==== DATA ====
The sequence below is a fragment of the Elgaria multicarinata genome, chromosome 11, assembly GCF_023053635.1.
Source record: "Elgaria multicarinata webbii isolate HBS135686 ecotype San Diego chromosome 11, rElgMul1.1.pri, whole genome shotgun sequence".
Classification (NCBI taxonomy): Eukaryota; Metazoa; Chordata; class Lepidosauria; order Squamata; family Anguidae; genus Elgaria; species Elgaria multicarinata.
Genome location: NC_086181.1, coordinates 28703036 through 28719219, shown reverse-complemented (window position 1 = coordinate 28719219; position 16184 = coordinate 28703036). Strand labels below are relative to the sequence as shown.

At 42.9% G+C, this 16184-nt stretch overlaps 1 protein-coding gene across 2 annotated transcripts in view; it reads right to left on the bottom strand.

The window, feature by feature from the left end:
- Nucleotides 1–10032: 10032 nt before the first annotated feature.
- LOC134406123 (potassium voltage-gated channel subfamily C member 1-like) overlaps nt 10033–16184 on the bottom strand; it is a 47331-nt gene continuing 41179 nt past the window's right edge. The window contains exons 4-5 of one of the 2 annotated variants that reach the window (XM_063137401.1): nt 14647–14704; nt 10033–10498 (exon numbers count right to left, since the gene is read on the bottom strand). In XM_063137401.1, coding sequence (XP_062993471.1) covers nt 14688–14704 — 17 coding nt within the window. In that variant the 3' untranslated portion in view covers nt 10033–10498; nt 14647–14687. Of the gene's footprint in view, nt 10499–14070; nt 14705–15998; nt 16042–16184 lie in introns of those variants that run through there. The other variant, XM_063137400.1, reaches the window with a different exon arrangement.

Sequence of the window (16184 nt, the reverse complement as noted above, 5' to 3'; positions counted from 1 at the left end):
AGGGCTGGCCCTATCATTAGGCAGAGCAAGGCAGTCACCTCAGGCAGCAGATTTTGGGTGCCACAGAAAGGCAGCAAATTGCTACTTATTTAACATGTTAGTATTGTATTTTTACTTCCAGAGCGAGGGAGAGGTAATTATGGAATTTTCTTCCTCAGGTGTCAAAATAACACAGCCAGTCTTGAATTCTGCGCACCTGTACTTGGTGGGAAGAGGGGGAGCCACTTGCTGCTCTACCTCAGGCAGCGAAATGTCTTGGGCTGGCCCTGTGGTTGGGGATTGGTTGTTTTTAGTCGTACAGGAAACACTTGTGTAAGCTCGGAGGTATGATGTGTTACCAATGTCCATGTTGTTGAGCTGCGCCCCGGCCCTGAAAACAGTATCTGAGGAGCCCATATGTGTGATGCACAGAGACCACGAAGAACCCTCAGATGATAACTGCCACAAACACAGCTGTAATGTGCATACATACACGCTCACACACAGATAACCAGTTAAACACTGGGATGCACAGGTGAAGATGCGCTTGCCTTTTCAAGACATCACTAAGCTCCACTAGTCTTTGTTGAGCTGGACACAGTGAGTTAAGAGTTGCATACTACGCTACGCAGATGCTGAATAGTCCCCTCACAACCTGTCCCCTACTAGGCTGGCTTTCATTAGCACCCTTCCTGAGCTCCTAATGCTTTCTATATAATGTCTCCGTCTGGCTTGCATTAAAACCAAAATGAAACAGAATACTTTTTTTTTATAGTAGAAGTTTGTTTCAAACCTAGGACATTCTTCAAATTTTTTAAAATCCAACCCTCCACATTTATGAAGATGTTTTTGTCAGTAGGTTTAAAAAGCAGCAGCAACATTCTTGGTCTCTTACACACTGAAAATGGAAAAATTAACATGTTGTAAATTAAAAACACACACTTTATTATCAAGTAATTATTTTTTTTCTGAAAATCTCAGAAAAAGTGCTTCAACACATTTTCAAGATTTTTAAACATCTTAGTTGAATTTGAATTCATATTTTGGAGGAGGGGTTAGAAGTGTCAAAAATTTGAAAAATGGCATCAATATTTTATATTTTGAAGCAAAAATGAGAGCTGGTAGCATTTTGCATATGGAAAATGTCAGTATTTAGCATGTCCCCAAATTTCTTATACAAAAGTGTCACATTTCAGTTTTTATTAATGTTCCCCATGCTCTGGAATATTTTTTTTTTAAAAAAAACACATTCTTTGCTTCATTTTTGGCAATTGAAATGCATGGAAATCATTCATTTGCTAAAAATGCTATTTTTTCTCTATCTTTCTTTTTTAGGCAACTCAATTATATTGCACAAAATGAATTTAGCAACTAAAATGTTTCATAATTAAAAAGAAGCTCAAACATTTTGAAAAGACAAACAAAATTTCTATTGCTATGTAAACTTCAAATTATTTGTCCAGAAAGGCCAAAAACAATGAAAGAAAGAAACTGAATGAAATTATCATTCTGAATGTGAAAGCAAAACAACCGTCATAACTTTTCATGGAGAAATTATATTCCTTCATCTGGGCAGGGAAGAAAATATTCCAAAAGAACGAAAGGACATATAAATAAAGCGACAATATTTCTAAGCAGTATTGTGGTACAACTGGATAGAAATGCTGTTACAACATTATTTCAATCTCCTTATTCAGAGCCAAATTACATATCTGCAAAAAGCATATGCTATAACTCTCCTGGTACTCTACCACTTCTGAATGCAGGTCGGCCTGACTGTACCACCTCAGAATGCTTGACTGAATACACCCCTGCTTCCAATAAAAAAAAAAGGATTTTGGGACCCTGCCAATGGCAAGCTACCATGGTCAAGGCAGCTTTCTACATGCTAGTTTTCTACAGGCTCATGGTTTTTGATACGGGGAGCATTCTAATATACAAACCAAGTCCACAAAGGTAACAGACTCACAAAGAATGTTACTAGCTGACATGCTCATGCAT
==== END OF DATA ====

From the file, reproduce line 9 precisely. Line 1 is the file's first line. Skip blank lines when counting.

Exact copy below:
Sequence of the window (16184 nt, the reverse complement as noted above, 5' to 3'; positions counted from 1 at the left end):